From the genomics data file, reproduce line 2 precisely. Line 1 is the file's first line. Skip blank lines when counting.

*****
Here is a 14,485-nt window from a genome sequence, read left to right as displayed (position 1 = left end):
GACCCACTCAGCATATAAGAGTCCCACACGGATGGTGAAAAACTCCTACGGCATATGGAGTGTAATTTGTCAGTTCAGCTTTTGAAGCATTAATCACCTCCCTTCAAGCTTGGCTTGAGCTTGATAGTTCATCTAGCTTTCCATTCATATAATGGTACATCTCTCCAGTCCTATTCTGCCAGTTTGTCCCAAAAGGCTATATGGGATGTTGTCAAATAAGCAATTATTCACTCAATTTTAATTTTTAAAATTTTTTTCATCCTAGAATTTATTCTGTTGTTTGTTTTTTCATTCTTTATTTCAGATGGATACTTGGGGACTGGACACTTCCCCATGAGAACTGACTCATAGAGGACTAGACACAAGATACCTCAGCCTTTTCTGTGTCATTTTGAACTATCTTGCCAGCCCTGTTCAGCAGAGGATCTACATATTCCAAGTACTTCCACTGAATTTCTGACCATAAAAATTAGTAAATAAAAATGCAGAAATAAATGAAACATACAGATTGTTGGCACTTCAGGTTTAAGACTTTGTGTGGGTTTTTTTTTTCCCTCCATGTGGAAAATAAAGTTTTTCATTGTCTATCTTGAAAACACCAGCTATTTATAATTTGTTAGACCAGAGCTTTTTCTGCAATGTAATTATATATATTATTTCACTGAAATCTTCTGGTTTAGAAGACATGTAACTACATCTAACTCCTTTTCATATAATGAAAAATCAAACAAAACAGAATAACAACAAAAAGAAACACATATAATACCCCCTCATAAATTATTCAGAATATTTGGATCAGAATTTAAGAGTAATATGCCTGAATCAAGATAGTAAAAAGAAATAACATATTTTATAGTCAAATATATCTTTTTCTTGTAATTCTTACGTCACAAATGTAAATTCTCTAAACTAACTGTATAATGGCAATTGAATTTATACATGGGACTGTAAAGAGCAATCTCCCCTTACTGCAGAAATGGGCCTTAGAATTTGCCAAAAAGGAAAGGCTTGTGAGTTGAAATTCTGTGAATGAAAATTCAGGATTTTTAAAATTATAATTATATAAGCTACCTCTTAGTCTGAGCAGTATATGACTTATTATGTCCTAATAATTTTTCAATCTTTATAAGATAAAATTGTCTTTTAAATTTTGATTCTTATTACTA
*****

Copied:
GACCCACTCAGCATATAAGAGTCCCACACGGATGGTGAAAAACTCCTACGGCATATGGAGTGTAATTTGTCAGTTCAGCTTTTGAAGCATTAATCACCTCCCTTCAAGCTTGGCTTGAGCTTGATAGTTCATCTAGCTTTCCATTCATATAATGGTACATCTCTCCAGTCCTATTCTGCCAGTTTGTCCCAAAAGGCTATATGGGATGTTGTCAAATAAGCAATTATTCACTCAATTTTAATTTTTAAAATTTTTTTCATCCTAGAATTTATTCTGTTGTTTGTTTTTTCATTCTTTATTTCAGATGGATACTTGGGGACTGGACACTTCCCCATGAGAACTGACTCATAGAGGACTAGACACAAGATACCTCAGCCTTTTCTGTGTCATTTTGAACTATCTTGCCAGCCCTGTTCAGCAGAGGATCTACATATTCCAAGTACTTCCACTGAATTTCTGACCATAAAAATTAGTAAATAAAAATGCAGAAATAAATGAAACATACAGATTGTTGGCACTTCAGGTTTAAGACTTTGTGTGGGTTTTTTTTTTCCCTCCATGTGGAAAATAAAGTTTTTCATTGTCTATCTTGAAAACACCAGCTATTTATAATTTGTTAGACCAGAGCTTTTTCTGCAATGTAATTATATATATTATTTCACTGAAATCTTCTGGTTTAGAAGACATGTAACTACATCTAACTCCTTTTCATATAATGAAAAATCAAACAAAACAGAATAACAACAAAAAGAAACACATATAATACCCCCTCATAAATTATTCAGAATATTTGGATCAGAATTTAAGAGTAATATGCCTGAATCAAGATAGTAAAAAGAAATAACATATTTTATAGTCAAATATATCTTTTTCTTGTAATTCTTACGTCACAAATGTAAATTCTCTAAACTAACTGTATAATGGCAATTGAATTTATACATGGGACTGTAAAGAGCAATCTCCCCTTACTGCAGAAATGGGCCTTAGAATTTGCCAAAAAGGAAAGGCTTGTGAGTTGAAATTCTGTGAATGAAAATTCAGGATTTTTAAAATTATAATTATATAAGCTACCTCTTAGTCTGAGCAGTATATGACTTATTATGTCCTAATAATTTTTCAATCTTTATAAGATAAAATTGTCTTTTAAATTTTGATTCTTATTACTA